Third of Wahaca restaurants to shut after business rates jump
WAHACA, the Mexican restaurant chain set up by Masterchef winner Thomasina Miers, is set to shut more than a third of its sites in an attempt to shore up cash.
The group said 10 of its 28 restaurants would permanently close as rental costs in city centre locations made running them “untenable”.
Wahaca said rents in some locations had risen by up to 70pc over the past five years, with business rates increasing by 30pc to 40pc.
In an email sent to staff yesterday, Ms Miers and co-founder Mark Selby said the company would try to save jobs where possible, adding that the decision had been “the hardest of our lives”.
Wahaca employs about 1,000 people and did not confirm whether redundancies had already occurred.
Sites in London, Bristol, Manchester, Liverpool, Chichester and Southampton have been earmarked for closure after the chain’s cash reserves were drained while its restaurants were closed in lockdown.
Wahaca said it was also considering a company voluntary arrangement to facilitate the cost-saving programme – a move that could enable it to negotiate reduced rents with landlords and close further sites.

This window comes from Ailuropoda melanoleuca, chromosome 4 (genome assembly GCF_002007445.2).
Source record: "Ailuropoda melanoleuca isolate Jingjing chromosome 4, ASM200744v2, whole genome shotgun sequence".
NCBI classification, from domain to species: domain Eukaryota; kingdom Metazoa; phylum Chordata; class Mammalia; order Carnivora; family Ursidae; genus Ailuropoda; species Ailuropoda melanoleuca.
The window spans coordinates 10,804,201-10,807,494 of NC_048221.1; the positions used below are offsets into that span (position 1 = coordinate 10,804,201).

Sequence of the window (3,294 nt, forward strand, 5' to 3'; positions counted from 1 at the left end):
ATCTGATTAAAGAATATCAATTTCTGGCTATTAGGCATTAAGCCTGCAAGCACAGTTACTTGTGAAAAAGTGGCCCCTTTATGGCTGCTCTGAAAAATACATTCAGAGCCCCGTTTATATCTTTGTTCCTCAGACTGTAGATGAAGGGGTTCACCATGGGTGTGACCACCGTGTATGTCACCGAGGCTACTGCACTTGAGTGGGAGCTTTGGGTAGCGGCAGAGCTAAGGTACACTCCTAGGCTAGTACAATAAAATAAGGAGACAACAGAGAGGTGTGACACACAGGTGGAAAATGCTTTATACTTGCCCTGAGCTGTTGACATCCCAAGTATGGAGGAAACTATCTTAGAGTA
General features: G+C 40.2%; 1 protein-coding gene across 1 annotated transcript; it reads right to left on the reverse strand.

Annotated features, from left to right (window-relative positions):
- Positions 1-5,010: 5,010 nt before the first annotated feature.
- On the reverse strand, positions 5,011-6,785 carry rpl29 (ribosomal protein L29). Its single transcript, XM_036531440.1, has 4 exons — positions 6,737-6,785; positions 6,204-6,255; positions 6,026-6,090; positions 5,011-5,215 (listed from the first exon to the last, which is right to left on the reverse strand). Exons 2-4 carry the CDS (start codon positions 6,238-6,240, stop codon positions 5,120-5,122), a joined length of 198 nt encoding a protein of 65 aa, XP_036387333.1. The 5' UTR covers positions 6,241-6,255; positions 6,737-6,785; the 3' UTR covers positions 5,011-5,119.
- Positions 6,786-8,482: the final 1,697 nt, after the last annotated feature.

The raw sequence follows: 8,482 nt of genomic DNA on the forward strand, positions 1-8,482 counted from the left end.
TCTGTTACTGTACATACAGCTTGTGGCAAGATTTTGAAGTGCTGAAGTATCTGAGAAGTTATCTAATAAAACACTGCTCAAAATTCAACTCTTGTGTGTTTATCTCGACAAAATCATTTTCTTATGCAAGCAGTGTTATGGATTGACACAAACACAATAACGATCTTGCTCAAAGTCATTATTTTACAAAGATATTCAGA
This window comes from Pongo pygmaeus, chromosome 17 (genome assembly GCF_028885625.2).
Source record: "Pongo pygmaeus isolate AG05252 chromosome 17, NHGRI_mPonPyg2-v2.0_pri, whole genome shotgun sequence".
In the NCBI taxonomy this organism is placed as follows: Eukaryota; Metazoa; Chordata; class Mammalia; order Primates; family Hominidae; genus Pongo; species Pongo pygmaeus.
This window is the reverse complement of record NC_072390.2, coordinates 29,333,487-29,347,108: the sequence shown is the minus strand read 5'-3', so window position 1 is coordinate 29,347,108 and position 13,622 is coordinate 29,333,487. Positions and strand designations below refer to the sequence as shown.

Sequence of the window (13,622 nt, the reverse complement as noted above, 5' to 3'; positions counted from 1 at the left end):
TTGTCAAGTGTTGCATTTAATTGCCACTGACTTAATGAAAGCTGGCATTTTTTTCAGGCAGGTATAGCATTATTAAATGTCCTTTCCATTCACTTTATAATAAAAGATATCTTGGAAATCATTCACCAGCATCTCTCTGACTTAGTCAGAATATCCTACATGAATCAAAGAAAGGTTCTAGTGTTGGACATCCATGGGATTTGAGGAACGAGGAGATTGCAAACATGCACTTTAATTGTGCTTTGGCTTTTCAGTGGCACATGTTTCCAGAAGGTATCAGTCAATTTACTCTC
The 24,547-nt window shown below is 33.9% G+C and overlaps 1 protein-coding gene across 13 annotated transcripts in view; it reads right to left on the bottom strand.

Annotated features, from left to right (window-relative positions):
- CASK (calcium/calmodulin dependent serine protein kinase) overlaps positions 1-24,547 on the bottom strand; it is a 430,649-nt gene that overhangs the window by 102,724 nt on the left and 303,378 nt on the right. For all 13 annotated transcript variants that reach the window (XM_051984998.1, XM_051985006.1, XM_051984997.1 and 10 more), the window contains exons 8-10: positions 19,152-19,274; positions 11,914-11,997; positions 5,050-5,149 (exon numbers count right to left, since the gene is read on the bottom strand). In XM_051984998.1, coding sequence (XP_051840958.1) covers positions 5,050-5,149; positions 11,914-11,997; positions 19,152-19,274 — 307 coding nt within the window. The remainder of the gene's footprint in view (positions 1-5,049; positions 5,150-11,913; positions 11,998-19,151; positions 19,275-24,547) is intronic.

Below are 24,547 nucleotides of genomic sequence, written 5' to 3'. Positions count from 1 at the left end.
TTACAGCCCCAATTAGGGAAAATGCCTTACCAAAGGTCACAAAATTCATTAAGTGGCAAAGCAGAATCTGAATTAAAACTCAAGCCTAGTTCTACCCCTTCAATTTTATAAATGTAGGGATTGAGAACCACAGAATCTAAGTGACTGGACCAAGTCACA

It comes as the hospitality sector braces itself for life after the Chancellor’s Eat Out To Help Out scheme that ends on Monday.
The Treasury-funded initiative gives diners a 50pc discount on food and soft drinks, up to a maximum of £10 per head, from Monday to Wednesday during August. It has been praised by operators for giving consumers the confidence to visit restaurants again after lockdown.
The Grosvenor Estate, one of London’s biggest commercial landlords, said it would subsidise the Chancellor’s discount scheme until the end of September for its restaurant tenants in an effort to boost patronage.
Grosvenor will replicate the Chancellor’s scheme throughout September but reimburse the cost of a half-price meal in the form of reduced rent for its tenants.
Wahaca is the latest hospitality firm to fall victim to the effects of the coronavirus crisis, with chains including Byron Burger and Pizza Express announcing permanent closures in the aftermath of lockdown.
Fashion chain New Look also revealed yesterday it was hoping to slash costs by switching its store leases to turnover-based rents in an effort to weather the crisis and protect over 11,200 jobs as part of a proposed CVA.